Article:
Driving on the Right Side of the Code

The other day I was discussing with software testing expert Antony Marcano about the issues encountered in introducing Test driven development in a team. Especially we were talking about resistance from the developers in introducing automated acceptance testing.

They see them as redundant: they implemented the feature and they know it works, so why do they have to write additional tests?

I reckon what has not been perceived by the developers in such situation is:
For one, a developed feature will have a life after its first release, it often has to stay part of the product for a long time. Sometimes the feature will be improved or changed as driven by clients requirements (more on that later). During all that time the client need to be sure that the feature is working. It's obvious why the fact that the developer knows it's working at one point in time is not enough.
Even if the feature is not being change for a long period, there may be other features that are added or changed that may break that stable feature because of interdependencies.

Secondly, what has been completely missed is the fact that an acceptance test in TDD is not really a "test" in the meaning that is commonly understood by developers.
this look like a language barriers issue (This is where Antony mentioned to me the existence of behavior driven development - or BDD). Acceptance tests are to represents the specification for a feature defined by the customer/business owner.
This specification takes the form of an automated test so that developers can code the feature against it. From a developer's perspective it is a tangible goal to work against. Before the feature is created the test fails, when it's done the test is passing. The acceptance tests "drive" developers effort.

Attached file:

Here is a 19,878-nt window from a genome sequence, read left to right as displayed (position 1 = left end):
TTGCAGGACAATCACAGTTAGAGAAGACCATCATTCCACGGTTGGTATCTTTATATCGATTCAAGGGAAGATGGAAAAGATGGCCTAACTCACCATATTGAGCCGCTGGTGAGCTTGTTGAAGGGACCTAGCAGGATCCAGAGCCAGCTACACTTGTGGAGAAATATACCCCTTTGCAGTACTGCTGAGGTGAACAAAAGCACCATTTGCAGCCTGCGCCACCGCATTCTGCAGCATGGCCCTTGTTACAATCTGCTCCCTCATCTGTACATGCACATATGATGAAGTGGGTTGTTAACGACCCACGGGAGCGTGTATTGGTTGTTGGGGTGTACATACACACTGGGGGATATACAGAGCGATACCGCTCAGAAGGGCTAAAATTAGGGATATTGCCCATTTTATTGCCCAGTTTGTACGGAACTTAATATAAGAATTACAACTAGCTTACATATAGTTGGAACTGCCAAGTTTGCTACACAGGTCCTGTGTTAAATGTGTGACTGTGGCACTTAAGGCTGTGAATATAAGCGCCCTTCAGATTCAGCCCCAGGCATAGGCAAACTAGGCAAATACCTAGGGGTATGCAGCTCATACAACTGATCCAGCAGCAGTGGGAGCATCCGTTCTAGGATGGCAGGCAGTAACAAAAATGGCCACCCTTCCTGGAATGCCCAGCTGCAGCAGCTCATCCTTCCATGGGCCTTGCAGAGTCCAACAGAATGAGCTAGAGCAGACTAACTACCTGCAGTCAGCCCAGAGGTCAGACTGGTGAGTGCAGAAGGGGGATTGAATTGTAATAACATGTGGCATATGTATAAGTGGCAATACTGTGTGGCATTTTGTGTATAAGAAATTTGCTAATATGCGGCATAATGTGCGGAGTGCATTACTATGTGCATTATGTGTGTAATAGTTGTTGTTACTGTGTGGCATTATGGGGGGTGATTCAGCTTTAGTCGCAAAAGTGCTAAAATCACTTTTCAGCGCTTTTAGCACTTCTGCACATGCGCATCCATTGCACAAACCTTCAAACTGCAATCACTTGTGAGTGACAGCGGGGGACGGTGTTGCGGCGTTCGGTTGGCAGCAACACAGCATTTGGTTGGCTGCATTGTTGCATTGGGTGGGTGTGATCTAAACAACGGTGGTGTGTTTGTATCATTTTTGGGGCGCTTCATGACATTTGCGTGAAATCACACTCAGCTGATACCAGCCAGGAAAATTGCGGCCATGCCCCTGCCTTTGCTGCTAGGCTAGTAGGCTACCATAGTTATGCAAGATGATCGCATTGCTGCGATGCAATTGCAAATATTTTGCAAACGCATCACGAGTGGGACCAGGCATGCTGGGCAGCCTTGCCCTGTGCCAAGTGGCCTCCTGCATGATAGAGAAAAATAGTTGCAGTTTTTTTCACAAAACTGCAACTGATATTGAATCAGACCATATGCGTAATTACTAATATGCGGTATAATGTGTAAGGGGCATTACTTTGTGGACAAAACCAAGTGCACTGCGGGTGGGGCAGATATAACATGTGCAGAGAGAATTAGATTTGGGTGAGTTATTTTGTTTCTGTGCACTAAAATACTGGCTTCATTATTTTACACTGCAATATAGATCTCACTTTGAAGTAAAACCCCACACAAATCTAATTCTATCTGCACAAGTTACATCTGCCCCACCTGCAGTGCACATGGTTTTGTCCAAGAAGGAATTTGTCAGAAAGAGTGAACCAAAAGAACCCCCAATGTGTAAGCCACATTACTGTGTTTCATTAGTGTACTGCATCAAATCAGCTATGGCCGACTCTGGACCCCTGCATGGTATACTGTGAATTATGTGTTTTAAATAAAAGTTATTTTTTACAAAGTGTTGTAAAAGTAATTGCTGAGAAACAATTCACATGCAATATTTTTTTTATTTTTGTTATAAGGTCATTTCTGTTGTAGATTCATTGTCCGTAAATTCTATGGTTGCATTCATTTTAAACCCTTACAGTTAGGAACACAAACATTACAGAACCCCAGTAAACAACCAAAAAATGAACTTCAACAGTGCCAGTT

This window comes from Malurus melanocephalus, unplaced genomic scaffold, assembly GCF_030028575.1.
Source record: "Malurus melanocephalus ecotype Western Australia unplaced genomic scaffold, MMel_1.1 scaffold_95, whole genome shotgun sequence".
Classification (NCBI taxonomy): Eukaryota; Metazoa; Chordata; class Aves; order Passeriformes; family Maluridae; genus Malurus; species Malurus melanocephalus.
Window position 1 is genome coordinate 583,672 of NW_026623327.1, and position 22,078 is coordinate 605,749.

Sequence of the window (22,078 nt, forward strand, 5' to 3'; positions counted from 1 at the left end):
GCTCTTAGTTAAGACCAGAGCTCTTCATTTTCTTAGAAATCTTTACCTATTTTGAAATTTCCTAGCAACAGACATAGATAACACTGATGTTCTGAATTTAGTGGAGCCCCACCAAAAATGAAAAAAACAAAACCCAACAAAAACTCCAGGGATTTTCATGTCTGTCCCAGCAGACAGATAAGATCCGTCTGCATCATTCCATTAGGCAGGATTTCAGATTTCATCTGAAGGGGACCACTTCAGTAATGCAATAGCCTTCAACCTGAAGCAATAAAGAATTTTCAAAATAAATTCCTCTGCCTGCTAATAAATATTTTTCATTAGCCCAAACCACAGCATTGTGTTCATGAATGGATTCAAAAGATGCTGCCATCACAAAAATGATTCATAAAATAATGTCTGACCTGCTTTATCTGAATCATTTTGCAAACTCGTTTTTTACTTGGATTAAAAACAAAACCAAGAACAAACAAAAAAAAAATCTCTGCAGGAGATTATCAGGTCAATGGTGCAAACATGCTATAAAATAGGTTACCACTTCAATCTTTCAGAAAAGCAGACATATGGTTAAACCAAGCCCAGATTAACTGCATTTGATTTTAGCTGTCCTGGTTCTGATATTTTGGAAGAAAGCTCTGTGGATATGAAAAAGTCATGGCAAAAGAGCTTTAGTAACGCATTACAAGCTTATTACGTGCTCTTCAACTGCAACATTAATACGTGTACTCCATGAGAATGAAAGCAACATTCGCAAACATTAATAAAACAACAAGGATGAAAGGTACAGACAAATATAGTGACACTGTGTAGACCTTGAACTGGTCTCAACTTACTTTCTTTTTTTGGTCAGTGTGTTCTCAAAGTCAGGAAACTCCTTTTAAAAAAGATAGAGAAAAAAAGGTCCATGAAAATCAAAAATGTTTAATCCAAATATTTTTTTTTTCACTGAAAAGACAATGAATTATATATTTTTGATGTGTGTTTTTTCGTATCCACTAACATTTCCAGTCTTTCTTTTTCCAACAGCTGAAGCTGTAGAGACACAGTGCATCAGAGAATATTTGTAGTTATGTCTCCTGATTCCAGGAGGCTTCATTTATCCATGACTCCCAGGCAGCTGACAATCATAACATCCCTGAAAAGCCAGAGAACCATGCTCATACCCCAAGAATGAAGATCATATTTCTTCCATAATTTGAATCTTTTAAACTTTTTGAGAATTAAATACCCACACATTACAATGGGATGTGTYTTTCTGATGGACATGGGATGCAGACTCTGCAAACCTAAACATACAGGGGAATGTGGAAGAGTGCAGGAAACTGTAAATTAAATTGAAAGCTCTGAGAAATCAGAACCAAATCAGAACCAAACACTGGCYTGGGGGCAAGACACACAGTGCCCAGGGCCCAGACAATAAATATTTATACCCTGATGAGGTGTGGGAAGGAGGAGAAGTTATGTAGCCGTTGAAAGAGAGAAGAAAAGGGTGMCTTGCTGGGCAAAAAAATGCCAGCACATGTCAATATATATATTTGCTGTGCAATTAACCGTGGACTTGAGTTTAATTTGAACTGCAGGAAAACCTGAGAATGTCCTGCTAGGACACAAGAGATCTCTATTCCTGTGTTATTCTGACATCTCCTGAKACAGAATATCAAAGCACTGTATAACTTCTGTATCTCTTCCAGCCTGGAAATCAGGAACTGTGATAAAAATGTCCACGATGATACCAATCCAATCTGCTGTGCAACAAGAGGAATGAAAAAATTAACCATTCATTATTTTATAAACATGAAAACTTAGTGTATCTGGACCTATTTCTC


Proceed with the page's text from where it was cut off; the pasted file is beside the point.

This way of expressing requirements reduces the risk of ever-changing requirements as the business owner would have to update the acceptance test each time making him/her think twice when creating/changing the specification for a feature. That's a win for the developers.
Because the business owner has written the test (maybe with help of a tester), when the test passes , they know that the feature that has been developed is what they wanted and it's working. That's a win for business owner.
The business owner and the developer know that at whatever stage of the life of a product, there is an automated test to assert that a particular feature is working. That's a win for both.

On the same subject, The Register has published an excellent article last night:

_Driving on the Right Side of the Code: "

Test Driven Development

Column Perhaps one of the most interesting things about TDD is not the specification-oriented and design-centred role in which testing is employed, but the amount of explanation it requires as a term. And I don't just mean expanding the abbreviation to Test-Driven Development or Test-Driven Design, as opposed to, say, Telecommunications Device for the Deaf (That said, I have heard it mistaken for Top-Down Design.)…


(Via The Register.)